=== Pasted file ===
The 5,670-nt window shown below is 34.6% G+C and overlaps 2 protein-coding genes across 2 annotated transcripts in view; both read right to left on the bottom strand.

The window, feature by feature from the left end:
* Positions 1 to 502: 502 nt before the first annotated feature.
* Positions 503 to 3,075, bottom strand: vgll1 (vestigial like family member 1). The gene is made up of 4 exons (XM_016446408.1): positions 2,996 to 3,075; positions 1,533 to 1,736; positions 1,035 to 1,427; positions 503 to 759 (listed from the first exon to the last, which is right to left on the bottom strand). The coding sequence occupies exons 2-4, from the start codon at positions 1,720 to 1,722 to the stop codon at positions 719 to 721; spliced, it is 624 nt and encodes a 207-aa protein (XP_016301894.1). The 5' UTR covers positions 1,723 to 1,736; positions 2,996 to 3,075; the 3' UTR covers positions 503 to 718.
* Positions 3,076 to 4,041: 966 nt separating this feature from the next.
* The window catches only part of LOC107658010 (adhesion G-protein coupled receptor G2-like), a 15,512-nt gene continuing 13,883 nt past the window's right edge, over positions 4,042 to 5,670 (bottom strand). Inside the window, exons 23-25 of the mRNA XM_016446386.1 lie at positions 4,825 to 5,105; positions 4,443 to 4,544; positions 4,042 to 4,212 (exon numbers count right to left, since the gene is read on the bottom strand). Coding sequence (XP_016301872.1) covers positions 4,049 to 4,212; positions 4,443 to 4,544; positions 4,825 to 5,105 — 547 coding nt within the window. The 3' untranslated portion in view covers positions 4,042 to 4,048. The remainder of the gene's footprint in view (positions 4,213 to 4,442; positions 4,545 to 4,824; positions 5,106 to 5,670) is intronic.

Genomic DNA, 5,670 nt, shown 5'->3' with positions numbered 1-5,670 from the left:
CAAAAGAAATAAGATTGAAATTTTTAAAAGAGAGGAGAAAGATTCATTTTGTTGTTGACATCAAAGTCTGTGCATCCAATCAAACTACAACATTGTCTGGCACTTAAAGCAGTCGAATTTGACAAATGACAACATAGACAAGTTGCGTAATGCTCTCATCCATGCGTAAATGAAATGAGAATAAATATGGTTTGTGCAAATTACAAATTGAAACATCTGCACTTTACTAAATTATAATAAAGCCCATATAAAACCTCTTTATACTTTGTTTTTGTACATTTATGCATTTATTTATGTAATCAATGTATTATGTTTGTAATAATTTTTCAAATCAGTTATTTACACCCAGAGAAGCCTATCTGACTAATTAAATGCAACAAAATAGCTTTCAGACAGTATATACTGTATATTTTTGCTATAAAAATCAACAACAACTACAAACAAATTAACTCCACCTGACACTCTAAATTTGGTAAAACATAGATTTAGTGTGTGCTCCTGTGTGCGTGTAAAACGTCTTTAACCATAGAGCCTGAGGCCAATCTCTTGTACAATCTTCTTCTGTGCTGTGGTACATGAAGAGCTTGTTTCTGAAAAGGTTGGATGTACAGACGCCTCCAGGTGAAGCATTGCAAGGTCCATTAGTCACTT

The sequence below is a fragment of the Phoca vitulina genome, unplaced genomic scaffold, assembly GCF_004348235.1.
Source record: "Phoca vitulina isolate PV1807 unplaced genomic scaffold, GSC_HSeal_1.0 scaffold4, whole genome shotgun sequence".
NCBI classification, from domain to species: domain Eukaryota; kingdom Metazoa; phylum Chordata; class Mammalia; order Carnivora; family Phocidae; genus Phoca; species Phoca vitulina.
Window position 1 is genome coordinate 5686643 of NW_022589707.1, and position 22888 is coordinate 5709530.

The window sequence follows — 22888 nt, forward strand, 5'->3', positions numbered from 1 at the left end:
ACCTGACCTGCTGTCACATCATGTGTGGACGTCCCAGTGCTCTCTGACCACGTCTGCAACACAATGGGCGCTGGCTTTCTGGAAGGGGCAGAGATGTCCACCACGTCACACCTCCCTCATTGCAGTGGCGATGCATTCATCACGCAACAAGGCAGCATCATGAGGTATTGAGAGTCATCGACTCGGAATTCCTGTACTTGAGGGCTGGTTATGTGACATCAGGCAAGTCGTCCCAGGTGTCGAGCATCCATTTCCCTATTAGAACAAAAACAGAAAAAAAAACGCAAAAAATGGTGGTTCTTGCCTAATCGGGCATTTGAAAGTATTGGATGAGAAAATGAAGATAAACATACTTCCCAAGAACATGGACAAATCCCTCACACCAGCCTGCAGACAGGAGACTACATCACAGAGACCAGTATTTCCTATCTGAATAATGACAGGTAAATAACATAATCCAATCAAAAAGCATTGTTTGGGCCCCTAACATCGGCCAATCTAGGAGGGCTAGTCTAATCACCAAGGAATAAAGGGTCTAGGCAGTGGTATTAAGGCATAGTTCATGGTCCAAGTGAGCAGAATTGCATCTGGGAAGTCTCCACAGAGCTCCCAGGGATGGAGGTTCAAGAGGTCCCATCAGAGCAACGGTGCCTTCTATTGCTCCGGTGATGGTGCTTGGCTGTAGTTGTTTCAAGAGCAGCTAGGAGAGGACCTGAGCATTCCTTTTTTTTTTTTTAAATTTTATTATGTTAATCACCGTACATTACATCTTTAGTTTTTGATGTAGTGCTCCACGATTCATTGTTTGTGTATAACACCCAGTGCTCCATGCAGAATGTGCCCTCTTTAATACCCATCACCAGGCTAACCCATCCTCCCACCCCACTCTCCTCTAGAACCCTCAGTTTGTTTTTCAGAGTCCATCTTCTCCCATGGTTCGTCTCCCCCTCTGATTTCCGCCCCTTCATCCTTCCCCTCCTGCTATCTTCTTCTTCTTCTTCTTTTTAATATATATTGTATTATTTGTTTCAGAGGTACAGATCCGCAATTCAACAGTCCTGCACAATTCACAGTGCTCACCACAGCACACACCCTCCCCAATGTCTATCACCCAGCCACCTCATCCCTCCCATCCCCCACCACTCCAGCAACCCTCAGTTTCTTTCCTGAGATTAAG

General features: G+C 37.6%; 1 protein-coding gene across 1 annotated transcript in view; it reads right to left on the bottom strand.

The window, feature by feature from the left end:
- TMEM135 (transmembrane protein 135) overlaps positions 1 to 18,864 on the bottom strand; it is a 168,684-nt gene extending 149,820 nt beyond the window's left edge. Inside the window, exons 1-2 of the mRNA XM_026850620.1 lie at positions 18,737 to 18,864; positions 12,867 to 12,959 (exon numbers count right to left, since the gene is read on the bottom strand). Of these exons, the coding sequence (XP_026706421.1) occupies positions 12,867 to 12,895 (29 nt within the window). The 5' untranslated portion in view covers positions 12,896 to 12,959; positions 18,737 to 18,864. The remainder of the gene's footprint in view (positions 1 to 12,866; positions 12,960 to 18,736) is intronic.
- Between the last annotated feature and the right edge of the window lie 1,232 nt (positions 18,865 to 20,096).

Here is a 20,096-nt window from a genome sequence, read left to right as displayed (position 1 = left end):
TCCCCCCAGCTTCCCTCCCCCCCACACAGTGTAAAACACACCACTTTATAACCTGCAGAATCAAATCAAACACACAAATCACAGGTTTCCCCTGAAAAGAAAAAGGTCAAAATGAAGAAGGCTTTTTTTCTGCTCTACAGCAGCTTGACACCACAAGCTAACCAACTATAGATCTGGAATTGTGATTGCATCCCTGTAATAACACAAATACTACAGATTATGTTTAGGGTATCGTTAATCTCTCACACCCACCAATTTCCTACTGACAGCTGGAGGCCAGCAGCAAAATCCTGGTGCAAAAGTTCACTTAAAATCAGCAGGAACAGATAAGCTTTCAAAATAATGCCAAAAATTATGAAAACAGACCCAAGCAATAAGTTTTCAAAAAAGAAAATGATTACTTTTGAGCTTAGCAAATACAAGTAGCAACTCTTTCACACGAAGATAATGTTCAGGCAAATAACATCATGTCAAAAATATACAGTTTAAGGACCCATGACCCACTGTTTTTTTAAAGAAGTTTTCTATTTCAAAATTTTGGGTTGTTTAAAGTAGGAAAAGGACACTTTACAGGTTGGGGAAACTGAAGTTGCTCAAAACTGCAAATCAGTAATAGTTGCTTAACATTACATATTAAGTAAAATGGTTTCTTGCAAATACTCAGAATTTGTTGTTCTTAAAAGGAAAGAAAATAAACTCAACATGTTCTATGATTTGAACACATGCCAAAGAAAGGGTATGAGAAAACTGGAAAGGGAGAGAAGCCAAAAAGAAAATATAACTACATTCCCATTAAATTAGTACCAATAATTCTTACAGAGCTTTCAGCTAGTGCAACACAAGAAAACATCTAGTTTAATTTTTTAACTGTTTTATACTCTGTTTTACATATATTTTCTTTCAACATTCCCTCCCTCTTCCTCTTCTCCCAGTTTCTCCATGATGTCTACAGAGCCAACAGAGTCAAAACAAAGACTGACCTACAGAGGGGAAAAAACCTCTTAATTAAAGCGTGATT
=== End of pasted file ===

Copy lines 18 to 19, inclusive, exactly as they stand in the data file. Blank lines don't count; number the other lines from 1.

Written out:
- Between the last annotated feature and the right edge of the window lie 1,232 nt (positions 18,865 to 20,096).

Here is a 20,096-nt window from a genome sequence, read left to right as displayed (position 1 = left end):